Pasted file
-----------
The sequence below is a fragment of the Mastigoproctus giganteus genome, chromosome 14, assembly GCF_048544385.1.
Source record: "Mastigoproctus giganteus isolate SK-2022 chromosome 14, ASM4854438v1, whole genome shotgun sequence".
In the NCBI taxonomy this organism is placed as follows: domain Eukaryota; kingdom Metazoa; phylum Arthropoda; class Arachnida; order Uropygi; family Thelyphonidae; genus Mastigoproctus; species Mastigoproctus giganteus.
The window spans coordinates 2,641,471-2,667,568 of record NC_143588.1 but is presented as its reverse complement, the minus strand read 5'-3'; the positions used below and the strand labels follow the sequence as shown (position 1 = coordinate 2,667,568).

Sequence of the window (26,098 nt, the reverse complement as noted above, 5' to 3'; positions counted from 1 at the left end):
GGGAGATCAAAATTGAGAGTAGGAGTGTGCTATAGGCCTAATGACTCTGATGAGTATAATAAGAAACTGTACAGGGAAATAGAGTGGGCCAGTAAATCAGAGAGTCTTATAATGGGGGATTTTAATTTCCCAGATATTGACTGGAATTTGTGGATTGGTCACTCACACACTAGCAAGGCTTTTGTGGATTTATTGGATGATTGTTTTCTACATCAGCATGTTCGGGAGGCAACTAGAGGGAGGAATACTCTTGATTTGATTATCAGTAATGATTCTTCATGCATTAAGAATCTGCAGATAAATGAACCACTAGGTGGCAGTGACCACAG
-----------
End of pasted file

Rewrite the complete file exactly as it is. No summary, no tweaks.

The sequence below is a fragment of the Mastigoproctus giganteus genome, chromosome 14, assembly GCF_048544385.1.
Source record: "Mastigoproctus giganteus isolate SK-2022 chromosome 14, ASM4854438v1, whole genome shotgun sequence".
In the NCBI taxonomy this organism is placed as follows: domain Eukaryota; kingdom Metazoa; phylum Arthropoda; class Arachnida; order Uropygi; family Thelyphonidae; genus Mastigoproctus; species Mastigoproctus giganteus.
The window spans coordinates 2,641,471-2,667,568 of record NC_143588.1 but is presented as its reverse complement, the minus strand read 5'-3'; the positions used below and the strand labels follow the sequence as shown (position 1 = coordinate 2,667,568).

Sequence of the window (26,098 nt, the reverse complement as noted above, 5' to 3'; positions counted from 1 at the left end):
GGGAGATCAAAATTGAGAGTAGGAGTGTGCTATAGGCCTAATGACTCTGATGAGTATAATAAGAAACTGTACAGGGAAATAGAGTGGGCCAGTAAATCAGAGAGTCTTATAATGGGGGATTTTAATTTCCCAGATATTGACTGGAATTTGTGGATTGGTCACTCACACACTAGCAAGGCTTTTGTGGATTTATTGGATGATTGTTTTCTACATCAGCATGTTCGGGAGGCAACTAGAGGGAGGAATACTCTTGATTTGATTATCAGTAATGATTCTTCATGCATTAAGAATCTGCAGATAAATGAACCACTAGGTGGCAGTGACCACAG